But naturally this silence and such solitude was filled also by fertile dialogue with the great thinkers of the past: their writings are often a stimulus and we can often find in them productive points of view, and some times the spur for the beginning of an original work. Providence, with all this and also with historical events, inside and outside his country, prepared our Holy Father for us.
Become Pope, Ratzinger immersed himself in a solitude, if possible, even greater... Paul VI made a revelation to Jean Guiton about this experience: the universal fatherhood, that of the Successor to Peter, has its own unique requirements, honor, without doubt. But perhaps more onus , that only a great personal love of Christ can sustain.
All this is wrapped in the mystery of the vocation to the apostolic primacy. Whereby this individual is taken in his unrepeatable being, unique: in his human, biological and cultural roots; in his lived and also inherited past. In this case also the clay, an integral part of the human being, is brought together under the penetrating, triumphant look of Him who chooses: «Lord, you know all». And... You can all!
Benedict XVI in prayer in the Auschwitz concentration camp, 28 May 2006

Benedict XVI in prayer in the Auschwitz concentration camp, 28 May 2006

That passage in the Acts of the Apostles (12, 6-18) always astonishes me: that difference between Peter who becomes intimidated in front of a young door-keeper (John 18, 17) and Peter who finds himself in jail: «... watched by two soldiers, bound with two chains he was sleeping while sentries before the door were guarding the prison» (Acts 12, 6). The apostle surrendered totally to his master, whom he loved deeply: of this he had full, unequivocal awareness, so much so that he appealed to the testimony of the Lord: «You know I love you» (John 21, 17).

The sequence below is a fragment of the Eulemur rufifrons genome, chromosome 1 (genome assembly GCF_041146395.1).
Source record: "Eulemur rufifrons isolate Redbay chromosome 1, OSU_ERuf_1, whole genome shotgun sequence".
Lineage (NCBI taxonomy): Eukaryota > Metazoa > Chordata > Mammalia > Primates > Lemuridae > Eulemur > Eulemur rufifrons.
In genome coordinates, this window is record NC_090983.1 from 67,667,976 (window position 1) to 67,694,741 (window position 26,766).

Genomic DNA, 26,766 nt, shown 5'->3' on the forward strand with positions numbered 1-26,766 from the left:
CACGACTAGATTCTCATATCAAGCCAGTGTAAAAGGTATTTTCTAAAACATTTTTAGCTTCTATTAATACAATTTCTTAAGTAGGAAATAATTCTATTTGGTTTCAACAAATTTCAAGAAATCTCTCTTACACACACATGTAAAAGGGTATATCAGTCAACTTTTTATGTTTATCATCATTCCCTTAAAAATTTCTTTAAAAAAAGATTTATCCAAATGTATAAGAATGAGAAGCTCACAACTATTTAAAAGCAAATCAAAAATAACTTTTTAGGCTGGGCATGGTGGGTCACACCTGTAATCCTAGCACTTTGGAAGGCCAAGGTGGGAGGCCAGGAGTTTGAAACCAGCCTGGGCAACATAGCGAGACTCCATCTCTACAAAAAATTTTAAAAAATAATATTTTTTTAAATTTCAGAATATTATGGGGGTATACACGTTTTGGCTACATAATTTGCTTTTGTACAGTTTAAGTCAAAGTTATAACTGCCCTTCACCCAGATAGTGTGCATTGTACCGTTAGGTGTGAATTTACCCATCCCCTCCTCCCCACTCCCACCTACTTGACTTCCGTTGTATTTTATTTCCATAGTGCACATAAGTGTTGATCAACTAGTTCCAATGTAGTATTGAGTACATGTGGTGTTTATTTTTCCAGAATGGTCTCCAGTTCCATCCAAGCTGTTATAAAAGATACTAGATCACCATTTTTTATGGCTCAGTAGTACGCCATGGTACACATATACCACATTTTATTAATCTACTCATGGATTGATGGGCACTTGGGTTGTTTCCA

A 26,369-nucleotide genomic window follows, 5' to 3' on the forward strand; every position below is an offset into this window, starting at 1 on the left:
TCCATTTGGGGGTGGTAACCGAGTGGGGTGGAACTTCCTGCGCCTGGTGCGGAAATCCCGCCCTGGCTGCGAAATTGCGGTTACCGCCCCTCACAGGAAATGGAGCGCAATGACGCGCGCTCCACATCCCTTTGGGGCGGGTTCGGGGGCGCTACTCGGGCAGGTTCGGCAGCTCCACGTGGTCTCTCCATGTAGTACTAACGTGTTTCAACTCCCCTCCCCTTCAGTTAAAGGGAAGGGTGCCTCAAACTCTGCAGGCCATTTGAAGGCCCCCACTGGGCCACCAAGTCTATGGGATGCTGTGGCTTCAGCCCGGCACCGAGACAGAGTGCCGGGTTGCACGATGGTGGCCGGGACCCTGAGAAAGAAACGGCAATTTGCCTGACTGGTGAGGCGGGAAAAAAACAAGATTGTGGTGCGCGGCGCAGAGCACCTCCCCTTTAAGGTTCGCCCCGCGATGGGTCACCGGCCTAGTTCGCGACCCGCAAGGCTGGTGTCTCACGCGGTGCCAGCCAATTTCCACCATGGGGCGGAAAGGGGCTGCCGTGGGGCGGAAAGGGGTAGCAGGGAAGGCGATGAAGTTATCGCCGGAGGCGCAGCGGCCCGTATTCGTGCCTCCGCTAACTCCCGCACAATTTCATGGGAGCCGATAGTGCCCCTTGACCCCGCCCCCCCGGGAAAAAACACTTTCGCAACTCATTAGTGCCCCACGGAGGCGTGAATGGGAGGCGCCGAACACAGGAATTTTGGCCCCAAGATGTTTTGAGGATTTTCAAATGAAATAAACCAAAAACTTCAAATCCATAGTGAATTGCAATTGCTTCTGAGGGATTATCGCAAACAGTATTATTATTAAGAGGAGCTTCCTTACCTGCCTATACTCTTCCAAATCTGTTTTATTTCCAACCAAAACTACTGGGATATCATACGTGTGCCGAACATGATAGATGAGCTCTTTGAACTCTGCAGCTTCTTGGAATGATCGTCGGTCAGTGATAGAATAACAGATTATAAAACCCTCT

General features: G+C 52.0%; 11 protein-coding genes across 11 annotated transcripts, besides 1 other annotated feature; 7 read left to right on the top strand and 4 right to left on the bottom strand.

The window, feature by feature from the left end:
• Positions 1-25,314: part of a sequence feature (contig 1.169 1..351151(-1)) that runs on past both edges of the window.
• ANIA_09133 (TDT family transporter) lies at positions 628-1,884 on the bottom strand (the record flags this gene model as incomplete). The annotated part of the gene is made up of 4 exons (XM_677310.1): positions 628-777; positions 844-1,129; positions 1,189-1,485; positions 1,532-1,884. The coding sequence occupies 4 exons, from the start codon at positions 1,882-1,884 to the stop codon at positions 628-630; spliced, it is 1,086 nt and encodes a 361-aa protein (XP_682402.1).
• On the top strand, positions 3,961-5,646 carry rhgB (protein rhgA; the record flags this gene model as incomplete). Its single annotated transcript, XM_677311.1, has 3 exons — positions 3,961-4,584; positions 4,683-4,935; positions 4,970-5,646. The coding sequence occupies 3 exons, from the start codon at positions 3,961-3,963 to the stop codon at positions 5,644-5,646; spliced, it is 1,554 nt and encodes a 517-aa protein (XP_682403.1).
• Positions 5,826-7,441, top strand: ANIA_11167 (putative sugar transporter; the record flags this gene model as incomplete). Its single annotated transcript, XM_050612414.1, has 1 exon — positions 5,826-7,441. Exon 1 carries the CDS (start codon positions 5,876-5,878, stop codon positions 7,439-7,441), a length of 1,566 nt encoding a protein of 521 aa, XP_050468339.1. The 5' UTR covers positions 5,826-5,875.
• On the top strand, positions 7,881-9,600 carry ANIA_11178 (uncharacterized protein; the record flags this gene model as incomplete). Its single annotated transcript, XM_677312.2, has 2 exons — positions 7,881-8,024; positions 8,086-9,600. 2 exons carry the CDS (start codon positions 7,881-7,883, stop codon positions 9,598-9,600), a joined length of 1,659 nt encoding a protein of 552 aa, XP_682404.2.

In the apostolic journey to Poland (May 2006) the Holy Father had to face this immutable data of his human roots. When he visited Auschwitz, he declared in his speech: «I am here today as son of the German people». He said heartfelt, grieved words. Reading them one hears something of the tones of the extreme conflict between the love nurtured by some great ancient prophet for his Lord and its shattering mystery...
Ratzinger exclaimed in Birkenau: «How many questions imposed themselves upon us in this place! The question always emerges again: Where was God in those days? Why was He silent? How could He tolerate such excess of destruction, this triumph of evil?» Dostoevsky, faced with the mystery of the suffering of children, rebelled, rejected the justification that the Lord will give us in his time (The Brothers Karamazov). Naturally this is not the line of the Pope. History did not end with the death of the Lord (the greatest crime of humanity). Indeed, a better epoch came: «Felix culpa!...». This darkness in the history of persons or of people emphasizes how seriously the Lord takes created freedom. But the last word is reserved to Him, because He always knows how to draw a greater good from evil. The “when” is His secret, and it demands from us creatures faith and humility.